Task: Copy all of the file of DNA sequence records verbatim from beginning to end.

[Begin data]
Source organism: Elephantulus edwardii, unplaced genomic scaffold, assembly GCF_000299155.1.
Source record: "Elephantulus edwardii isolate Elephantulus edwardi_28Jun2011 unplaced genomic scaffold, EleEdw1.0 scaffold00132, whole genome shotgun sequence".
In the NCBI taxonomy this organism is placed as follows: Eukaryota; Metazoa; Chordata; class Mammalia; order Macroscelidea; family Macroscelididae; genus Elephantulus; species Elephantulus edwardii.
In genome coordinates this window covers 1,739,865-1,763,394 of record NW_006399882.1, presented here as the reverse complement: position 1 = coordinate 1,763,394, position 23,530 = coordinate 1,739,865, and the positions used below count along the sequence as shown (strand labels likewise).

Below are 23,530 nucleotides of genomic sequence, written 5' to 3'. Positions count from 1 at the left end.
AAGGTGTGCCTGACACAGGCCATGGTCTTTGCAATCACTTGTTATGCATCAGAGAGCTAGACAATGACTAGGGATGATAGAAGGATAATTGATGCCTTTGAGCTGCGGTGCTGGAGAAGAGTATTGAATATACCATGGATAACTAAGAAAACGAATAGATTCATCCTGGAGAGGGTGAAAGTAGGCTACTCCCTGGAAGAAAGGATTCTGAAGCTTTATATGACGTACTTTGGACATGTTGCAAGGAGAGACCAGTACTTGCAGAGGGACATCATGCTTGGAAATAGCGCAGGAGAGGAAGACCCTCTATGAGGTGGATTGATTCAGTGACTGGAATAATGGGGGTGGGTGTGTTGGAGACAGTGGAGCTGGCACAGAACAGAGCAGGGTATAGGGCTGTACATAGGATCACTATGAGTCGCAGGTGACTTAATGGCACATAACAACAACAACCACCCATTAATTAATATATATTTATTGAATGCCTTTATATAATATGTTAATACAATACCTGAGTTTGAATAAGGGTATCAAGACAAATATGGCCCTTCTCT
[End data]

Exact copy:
Source organism: Elephantulus edwardii, unplaced genomic scaffold, assembly GCF_000299155.1.
Source record: "Elephantulus edwardii isolate Elephantulus edwardi_28Jun2011 unplaced genomic scaffold, EleEdw1.0 scaffold00132, whole genome shotgun sequence".
In the NCBI taxonomy this organism is placed as follows: Eukaryota; Metazoa; Chordata; class Mammalia; order Macroscelidea; family Macroscelididae; genus Elephantulus; species Elephantulus edwardii.
In genome coordinates this window covers 1,739,865-1,763,394 of record NW_006399882.1, presented here as the reverse complement: position 1 = coordinate 1,763,394, position 23,530 = coordinate 1,739,865, and the positions used below count along the sequence as shown (strand labels likewise).

Below are 23,530 nucleotides of genomic sequence, written 5' to 3'. Positions count from 1 at the left end.
AAGGTGTGCCTGACACAGGCCATGGTCTTTGCAATCACTTGTTATGCATCAGAGAGCTAGACAATGACTAGGGATGATAGAAGGATAATTGATGCCTTTGAGCTGCGGTGCTGGAGAAGAGTATTGAATATACCATGGATAACTAAGAAAACGAATAGATTCATCCTGGAGAGGGTGAAAGTAGGCTACTCCCTGGAAGAAAGGATTCTGAAGCTTTATATGACGTACTTTGGACATGTTGCAAGGAGAGACCAGTACTTGCAGAGGGACATCATGCTTGGAAATAGCGCAGGAGAGGAAGACCCTCTATGAGGTGGATTGATTCAGTGACTGGAATAATGGGGGTGGGTGTGTTGGAGACAGTGGAGCTGGCACAGAACAGAGCAGGGTATAGGGCTGTACATAGGATCACTATGAGTCGCAGGTGACTTAATGGCACATAACAACAACAACCACCCATTAATTAATATATATTTATTGAATGCCTTTATATAATATGTTAATACAATACCTGAGTTTGAATAAGGGTATCAAGACAAATATGGCCCTTCTCT